Government bonds from developed non-U.S. countries generated modestly positive returns in dollar terms but lagged the strong performance of U.S. Treasuries. In local currency terms, many high-quality government bond markets outside the U.S. performed well, benefiting from safe-haven demand due to falling stock prices and global economic uncertainty. However, a stronger dollar versus some currencies eroded gains stemming from bond price appreciation. Investors also began to expect the European Central Bank and the Bank of Japan (BOJ) to further ease monetary policy to combat low inflation, benefiting the prices of eurozone and Japanese sovereign bonds. China unexpectedly let the yuan devalue, triggering a sell-off in emerging markets bonds and currencies.
The International Bond Fund returned −0.81% in the quarter compared with 0.64% for the Barclays Global Aggregate ex USD Bond Index and −1.80% for the Lipper International Income Funds Average. For the 12 months ended September 30, 2015, the fund returned −8.62% versus −7.67% for the Barclays Global Aggregate ex USD Bond Index and −6.24% for the Lipper International Income Funds Average. The fund's average annual total returns were −8.62%, −1.14%, and 2.54% for the 1-, 5-, and 10-year periods, respectively, as of September 30, 2015. The fund's expense ratio was 0.83% as of its fiscal year ended December 31, 2014.
For up-to-date standardized total returns, including the most recent month-end performance, please click on the Performance tab, above.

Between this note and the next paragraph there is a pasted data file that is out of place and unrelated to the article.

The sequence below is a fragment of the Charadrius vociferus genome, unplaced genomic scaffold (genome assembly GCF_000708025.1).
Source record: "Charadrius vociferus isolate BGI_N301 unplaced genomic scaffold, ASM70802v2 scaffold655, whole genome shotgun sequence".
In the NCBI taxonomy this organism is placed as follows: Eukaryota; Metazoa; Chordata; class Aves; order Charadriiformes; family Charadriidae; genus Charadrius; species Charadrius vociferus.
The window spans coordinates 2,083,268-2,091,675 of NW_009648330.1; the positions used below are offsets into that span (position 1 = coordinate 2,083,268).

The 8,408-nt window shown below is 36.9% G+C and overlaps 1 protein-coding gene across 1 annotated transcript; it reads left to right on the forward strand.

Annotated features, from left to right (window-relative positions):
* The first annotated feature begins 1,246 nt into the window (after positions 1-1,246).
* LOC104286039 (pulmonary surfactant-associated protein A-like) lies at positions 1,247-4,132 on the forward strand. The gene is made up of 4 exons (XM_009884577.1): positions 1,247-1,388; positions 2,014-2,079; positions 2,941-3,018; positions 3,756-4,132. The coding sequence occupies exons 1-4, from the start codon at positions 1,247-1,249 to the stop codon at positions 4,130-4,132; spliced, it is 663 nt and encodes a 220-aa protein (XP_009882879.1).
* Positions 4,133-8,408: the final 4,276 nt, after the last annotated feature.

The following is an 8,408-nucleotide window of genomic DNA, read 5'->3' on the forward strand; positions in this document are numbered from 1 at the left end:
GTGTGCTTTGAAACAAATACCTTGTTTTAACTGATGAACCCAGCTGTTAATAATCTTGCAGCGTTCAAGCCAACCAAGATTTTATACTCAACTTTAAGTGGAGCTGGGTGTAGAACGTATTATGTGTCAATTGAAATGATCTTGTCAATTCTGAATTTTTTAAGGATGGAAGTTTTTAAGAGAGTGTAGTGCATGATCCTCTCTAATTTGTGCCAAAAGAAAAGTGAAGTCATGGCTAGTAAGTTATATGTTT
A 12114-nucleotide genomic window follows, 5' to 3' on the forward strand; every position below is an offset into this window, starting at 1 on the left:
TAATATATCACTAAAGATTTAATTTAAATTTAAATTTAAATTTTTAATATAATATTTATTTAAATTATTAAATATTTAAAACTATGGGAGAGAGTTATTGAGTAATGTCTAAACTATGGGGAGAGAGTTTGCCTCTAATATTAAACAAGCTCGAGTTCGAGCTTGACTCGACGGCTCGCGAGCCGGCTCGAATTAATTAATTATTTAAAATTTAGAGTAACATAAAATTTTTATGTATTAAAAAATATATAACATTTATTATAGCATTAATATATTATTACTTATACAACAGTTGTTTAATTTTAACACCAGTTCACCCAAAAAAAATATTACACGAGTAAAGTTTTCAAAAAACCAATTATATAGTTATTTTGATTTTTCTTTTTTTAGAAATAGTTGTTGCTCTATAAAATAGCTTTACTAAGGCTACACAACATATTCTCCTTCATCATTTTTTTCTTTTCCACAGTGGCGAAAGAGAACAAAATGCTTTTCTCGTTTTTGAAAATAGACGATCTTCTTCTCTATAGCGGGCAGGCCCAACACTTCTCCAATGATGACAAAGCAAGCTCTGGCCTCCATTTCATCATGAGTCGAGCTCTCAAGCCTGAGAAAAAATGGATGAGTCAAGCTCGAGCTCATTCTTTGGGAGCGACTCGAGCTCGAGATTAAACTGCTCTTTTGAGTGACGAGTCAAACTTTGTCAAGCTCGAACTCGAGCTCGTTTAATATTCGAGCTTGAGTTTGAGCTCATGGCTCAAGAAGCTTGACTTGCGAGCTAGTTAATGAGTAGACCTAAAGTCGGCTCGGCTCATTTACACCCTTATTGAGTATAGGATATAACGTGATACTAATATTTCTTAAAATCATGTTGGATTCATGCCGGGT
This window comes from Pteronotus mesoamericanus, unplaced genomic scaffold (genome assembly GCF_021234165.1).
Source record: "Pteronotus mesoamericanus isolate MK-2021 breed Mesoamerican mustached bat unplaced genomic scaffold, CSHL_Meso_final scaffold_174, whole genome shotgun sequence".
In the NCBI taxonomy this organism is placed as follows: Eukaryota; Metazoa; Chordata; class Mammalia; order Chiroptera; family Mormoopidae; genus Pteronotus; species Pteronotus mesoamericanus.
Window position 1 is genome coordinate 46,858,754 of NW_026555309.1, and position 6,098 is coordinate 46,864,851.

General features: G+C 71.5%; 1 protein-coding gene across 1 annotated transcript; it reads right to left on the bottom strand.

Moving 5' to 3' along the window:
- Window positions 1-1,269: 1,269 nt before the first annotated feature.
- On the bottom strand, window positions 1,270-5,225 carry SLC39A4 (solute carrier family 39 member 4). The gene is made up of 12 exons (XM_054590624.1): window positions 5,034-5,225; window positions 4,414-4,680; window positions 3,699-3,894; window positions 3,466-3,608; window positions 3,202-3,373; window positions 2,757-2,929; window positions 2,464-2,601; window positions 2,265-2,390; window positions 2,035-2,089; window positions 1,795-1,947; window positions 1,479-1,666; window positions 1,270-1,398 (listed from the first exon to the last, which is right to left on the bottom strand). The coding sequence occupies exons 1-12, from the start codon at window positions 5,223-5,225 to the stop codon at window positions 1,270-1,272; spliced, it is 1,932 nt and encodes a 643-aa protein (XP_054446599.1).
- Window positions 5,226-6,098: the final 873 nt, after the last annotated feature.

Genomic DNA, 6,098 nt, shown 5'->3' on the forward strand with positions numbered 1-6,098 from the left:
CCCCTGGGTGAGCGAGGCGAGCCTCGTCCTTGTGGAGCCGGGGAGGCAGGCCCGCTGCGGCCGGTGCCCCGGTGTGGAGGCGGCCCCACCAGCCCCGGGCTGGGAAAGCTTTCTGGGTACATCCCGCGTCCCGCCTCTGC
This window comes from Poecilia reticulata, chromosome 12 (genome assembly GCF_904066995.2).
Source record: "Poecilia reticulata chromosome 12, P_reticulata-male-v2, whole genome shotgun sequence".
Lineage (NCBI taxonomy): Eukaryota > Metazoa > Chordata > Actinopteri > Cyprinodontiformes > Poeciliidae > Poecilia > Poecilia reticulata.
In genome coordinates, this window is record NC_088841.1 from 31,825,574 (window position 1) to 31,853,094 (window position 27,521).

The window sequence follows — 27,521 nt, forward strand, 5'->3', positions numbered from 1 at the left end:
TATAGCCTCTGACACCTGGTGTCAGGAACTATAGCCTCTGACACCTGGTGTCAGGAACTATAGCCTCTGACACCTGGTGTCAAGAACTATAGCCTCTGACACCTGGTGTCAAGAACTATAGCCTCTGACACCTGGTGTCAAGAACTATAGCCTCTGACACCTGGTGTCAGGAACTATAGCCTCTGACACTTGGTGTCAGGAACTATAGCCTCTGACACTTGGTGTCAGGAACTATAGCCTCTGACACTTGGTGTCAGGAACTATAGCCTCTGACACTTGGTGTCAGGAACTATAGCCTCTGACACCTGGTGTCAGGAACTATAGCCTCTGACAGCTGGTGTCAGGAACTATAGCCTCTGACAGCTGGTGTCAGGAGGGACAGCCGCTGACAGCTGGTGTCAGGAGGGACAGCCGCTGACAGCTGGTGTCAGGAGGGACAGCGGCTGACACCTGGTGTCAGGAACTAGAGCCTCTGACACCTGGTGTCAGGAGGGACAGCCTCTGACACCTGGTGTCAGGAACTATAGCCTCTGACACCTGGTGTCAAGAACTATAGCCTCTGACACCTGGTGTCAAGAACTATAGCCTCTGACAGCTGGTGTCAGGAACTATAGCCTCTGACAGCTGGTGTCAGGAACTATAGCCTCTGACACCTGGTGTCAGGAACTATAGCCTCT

Current performance may be lower or higher than the quoted past performance, which cannot guarantee future results.
Share price, principal value, and return will vary and you may have a gain or loss when you sell your shares.
The International Bond Fund charges a 2%
redemption fee on shares held 90 days or less.
The performance information shown does not reflect the deduction of the redemption fee;
if it did, the performance would be lower.
We reduced the portfolio's duration in UK bonds, increasing the size of our underweight to the UK, in anticipation that the Bank of England will raise rates next year (duration is a measure of sensitivity to interest rate changes). We maintained an underweight duration position in Japanese bonds, which appear expensive. In emerging markets, we slightly reduced overweights to Mexico and South Korea. In currencies, we reduced the portfolio's out-of-benchmark allocation to the U.S. dollar as we believe the potential for further dollar appreciation is limited. We also reduced exposure to the Japanese yen because of the possibility of more monetary easing from the BOJ. We added modestly to the Mexican peso.
We believe that interest rate policy in developed markets will continue to diverge, with the European Central Bank and the BOJ easing while the Federal Reserve and the Bank of England prepare to tighten, and keep volatility elevated. We also anticipate that this environment will create opportunities for relative value trading between markets at different points in their interest rate cycles. We have started looking for investments that would benefit from improving sentiment about China and a potential stabilization in commodity prices. In particular, some currencies have sold off to levels that present compelling relative value when viewed against the fundamentals of their respective economies.